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Parents: Learn about banking or donating precious stem cells

Once discarded as waste following childbirth, the umbilical cord is now prized for its concentration of stem cells that can be used to treat over 80 illnesses. Fortunately, banking technology allows expectant parents to preserve this precious material for a future need.

“Stem cells are cells that can adapt to their surroundings to replenish and repair tissue,” says Dr. Manuel Arreguin, OBGYN and director of Women’s Health for Geisinger Northeast. “They are celebrated for their health benefits and are used in medical treatments for cancer, immune system disorders and blood diseases.”

Donating or storing cord blood is a simple and painless process, but it’s one that should be discussed with your doctor before your child’s birth.

Here’s what you need to know to begin a conversation with your doctor about cord blood banking.

Types of banks, limitations and cost

When selecting a cord blood bank, it’s important to do your research.

“Banks can be public or private,” says Dr. Arreguin. “But all facilities must register with the Food and Drug Administration (FDA), which doesn’t endorse or recommend any specific banks.”

Public cord banks offer services at little to no charge but operate similarly to a standard blood bank, where those in need will receive the blood first. Your child’s cord blood can’t be saved for your child if they need a stem cell transplant. It can also be used for scientific research. However, some public banks offer what is called a “directed donation,” where the donation is saved for a family member. This may be a drawback for some families, who aim to use cord blood banking as an extra assurance for their child, promising a perfect match if they are ever in need of tissue.

Public banks are funded primarily through federal grants and tax dollars, which allow them to maintain a low cost of participation.

Private cord banks will store cord blood for use only by the donor, but this can be expensive. They typically charge an initial fee for processing and storage, then a monthly or annual fee for storage and maintenance. These fees vary by facility and location, but the one-time processing fee often costs between $1,000 and $1,500, with annual storage costing between $90 and $175.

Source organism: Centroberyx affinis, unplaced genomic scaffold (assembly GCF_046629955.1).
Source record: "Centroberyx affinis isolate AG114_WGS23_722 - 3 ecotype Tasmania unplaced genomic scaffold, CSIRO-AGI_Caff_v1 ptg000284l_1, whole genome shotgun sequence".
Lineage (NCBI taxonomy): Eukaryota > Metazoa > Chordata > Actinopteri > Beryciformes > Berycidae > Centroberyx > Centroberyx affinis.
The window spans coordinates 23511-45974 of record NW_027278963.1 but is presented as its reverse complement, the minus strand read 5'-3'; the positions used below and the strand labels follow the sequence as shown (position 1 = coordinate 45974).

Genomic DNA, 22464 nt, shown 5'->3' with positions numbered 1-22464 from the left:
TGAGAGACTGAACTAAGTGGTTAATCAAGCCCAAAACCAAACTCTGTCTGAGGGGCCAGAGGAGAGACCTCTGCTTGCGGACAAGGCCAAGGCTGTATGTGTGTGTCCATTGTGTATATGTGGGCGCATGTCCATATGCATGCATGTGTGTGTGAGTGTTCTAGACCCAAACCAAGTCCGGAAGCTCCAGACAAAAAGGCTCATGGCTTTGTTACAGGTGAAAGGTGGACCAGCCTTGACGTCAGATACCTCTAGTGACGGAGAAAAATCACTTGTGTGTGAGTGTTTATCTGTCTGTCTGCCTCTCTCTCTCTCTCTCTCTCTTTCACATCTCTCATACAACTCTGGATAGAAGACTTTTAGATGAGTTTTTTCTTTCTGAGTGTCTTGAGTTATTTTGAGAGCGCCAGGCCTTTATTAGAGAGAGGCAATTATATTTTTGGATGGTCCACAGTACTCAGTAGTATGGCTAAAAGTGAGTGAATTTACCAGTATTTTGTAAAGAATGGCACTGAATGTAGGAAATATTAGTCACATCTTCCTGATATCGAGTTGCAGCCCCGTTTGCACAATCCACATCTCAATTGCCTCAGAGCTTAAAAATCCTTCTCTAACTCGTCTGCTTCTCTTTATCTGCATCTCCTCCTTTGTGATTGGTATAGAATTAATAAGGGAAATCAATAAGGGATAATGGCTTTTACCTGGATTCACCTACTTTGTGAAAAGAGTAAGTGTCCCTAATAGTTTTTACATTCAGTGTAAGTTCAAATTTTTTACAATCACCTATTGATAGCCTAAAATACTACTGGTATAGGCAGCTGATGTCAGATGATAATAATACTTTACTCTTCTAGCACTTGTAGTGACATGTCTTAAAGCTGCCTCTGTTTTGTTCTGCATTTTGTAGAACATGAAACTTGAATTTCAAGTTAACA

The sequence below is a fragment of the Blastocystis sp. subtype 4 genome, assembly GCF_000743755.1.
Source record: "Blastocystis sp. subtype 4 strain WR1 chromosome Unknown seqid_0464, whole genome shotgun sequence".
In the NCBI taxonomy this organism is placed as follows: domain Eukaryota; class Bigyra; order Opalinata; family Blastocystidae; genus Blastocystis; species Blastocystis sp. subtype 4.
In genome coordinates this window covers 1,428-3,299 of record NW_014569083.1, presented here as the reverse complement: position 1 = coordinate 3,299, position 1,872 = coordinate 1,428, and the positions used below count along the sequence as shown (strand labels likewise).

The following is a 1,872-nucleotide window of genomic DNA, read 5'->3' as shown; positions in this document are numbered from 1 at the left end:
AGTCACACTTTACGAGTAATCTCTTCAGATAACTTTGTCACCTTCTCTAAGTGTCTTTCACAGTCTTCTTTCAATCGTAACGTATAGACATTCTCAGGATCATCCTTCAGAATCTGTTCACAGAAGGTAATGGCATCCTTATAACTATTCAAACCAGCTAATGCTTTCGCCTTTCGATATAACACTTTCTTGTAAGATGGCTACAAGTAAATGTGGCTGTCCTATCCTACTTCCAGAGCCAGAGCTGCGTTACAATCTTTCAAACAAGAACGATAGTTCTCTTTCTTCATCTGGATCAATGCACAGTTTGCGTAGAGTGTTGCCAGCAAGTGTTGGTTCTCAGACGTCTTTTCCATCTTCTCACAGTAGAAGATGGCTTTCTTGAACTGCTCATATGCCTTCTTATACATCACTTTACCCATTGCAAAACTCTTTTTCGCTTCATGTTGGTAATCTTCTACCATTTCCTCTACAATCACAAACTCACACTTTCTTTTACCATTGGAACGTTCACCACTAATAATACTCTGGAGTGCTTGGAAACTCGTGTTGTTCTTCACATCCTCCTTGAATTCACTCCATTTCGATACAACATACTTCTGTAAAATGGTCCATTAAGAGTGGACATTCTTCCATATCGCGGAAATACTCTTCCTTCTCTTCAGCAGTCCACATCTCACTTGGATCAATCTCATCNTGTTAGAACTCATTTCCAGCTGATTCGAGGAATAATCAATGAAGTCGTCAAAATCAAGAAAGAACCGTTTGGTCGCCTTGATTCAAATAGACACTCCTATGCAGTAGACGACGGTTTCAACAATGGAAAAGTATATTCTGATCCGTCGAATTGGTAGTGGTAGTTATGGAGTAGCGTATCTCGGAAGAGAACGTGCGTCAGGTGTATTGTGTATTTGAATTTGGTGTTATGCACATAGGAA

There are a few limitations of cord blood collection. First, studies have shown that the likelihood of a child using their cord blood is very small — between 1 in 400 and 1 in 200,000. In this case, the material will stay in storage for all of its usable life. In other cases, patients with genetic disorders as a result of a mutation will usually find that mutation present in their stored cord blood, rendering it ineffective for treatment.

Cord blood collection

If you decide to move forward with cord blood collection, you should first speak with your doctor or midwife so they are prepared for the process.

“Cord blood can be collected within 15 minutes of placenta delivery,” says Dr. Arreguin. “It’s totally painless for mother and baby. During the process, a member of the care team will drain blood from the umbilical cord into a container provided by the bank.”

Blood is then tested for mutations, diseases or substances to ensure that it is qualified for medical use. During this time, health records for mother and baby will also be filed to provide context for the samples. Those with privacy concerns may want to consult their bank.

In the case of private, long-term storage, the blood is frozen and stored, making it safe to use for 15 years. In fact, banks have successfully transplanted cord blood that was stored for over 18 years.

Next steps:

Learn more about pregnancy care
Make a prenatal appointment
Request an appointment with Manuel Arreguin, MD
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